8. Accordingly a Government order, dated the 17th of April, 1903, was issued approving of a notification fixing a rate of two annas per acre in respect of suit lands. This Government order is recited in the proceedings of the Board of Revenue, dated 27th April, 1903. A patta was issued to the plaintiff (appellant) in respect of certain lands and the kumris in question were then treated as Government kumris and omitted from the patta granted to him. On the 27th of May, 1906, he presented a petition to the Collector of South Canara asking that the said land might be included in his patta but an order was made to the effect that his claim would be disposed of under the Dharkast rules. Thereupon, the plaintiff filed two suits against the Secretary of State for India, O.S. No. 352 of 1911 and O.S. No. 3 of 1913 in the District Munsif's Court of Kasargod asking for a declaration that he was the owner of the kumris in question and that he was entitled to get a patta for them and these suits were ultimately disposed of in his favour. In respect of a portion of these lands, he got a declaration from the District Court of South Canara in the following terms:
There will be a declaration that the plaintiff is the absolute owner and proprietor of the marginally noted plots falling within the plaint boundaries, and that as such he is entitled to get a patta for the same subject to the payment of the Sovereign's share of the produce as assessment and there will be a permanent injunction restraining the defendant from interfering with his lawful possession and enjoyment of these properties.
9. In respect of the remainder of the lands he got a similar declaration from the High Court. After the plaintiff was thus declared to be the absolute owner of the kumris, the Government issued to him a patta charging an enhanced rate of assessment, namely, eight annas per acre, although the rate fixed in the notification was two annas per acre. The plaintiff first sought redress from the Collector of South Canara (see Ex. K), then from the Board of Revenue (see Ex. M) and then from the Government but met with no success. Thereupon, the present suit was filed. The Government's defence was twofold : first, they denied that the plaintiff was the owner of the kumris in question; secondly, they pleaded that Civil Courts had no jurisdiction to decide questions relating to rates of assessment and relied on Section 58 of the Madras Revenue Recovery Act II of 1864. They generally controverted the position that the Government had no right to vary the rates of assessment during the currency of the settlement period. The first defence in view of the result of the litigation that preceded the suit is obviously frivolous and was summarily rejected both by the District Munsif and the Subordinate Judge. In regard to the second plea, it must be said that the authority on the point is scanty and the question must be determined mainly with reference to general principles. It is now established that the proprietorship of the ryotwari holder in his holding is subject to the prerogative which the Crown has, according to the common law of India of imposing by an executive act, assessment on land and varying it from time to time. The right of the Government to assess land to land revenue and to vary it is not a right created or conferred by any, statute but, as stated above, the Crown possesses the prerogative of exacting from a subject holding arable land, its share of the produce or the equivalent of such produce. See observations of Bhashyam Aiyangar, J., in Bell v. The Municipal Commissioners for the City of Madras ILR (1902) M 457 : 12 MLJ 208 and Madathapu Ramaya v. The Secretary of State for India 14 MLJ 37 and of Subramania Aiyar, J. in Madathapu Ramaya v. The Secretary of State for India ILR (1903) M 386.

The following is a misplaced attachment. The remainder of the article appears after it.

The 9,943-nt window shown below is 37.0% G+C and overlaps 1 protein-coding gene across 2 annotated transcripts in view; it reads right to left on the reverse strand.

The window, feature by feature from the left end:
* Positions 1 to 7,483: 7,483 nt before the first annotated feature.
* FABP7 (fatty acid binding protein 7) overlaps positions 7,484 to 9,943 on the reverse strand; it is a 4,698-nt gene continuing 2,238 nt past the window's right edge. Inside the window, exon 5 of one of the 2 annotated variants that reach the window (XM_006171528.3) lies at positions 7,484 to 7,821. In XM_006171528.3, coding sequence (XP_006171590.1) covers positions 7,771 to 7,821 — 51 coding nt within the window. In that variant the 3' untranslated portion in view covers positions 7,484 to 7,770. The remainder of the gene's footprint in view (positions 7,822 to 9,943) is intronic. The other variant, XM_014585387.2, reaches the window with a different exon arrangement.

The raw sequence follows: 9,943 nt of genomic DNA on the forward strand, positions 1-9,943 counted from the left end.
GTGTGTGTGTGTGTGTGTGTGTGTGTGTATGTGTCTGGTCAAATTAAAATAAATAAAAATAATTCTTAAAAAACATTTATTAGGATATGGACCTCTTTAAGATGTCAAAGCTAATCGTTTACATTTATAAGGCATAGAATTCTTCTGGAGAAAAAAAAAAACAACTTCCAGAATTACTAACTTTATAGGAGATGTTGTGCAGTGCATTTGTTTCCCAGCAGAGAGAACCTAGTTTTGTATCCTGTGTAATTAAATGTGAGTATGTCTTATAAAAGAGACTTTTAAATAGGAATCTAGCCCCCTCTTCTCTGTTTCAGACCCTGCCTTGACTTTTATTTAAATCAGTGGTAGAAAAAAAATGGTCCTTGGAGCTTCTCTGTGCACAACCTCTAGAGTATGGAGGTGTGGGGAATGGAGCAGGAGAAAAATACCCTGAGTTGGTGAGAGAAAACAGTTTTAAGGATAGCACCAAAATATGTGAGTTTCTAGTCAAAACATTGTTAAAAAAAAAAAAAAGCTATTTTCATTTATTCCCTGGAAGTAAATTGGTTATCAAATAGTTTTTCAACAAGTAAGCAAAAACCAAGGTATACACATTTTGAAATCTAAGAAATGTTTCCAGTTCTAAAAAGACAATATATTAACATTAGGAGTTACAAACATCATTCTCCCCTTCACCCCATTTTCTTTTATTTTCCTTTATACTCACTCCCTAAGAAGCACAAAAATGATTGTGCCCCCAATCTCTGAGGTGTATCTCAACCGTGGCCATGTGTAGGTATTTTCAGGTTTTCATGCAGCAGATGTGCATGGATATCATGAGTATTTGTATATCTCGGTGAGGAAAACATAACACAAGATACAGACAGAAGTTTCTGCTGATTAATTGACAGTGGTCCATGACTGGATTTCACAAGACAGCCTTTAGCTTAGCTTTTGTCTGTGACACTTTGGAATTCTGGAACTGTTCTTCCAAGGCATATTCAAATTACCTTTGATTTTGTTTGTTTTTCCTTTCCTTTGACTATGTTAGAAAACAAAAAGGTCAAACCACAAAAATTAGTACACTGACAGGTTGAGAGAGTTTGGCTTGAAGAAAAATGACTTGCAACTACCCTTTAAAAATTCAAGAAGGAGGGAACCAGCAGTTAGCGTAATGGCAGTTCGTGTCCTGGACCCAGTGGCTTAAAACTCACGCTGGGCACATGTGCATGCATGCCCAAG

10. In the actual exercise of the prerogative of the Crown above referred to, the Crown is not supposed to proceed without any regard to definite and well-established principles such as that the Crown is not entitled to more than a fixed share of the produce. See Subramania Aiyar, J. in Madathapu Ramaya v. The Secretary of State, for India ILR (1903) M 386. The learned Judge also refers to another well-established principle, namely, that the usual settlement period is thirty years [see Madathapu Ramaya v. The Secretary of State for India ILR (1903) M 386 This feature of ryotwari settlement is referred to over and over again in the judgments of the Judicial Committee and of the High Court and in works of authority.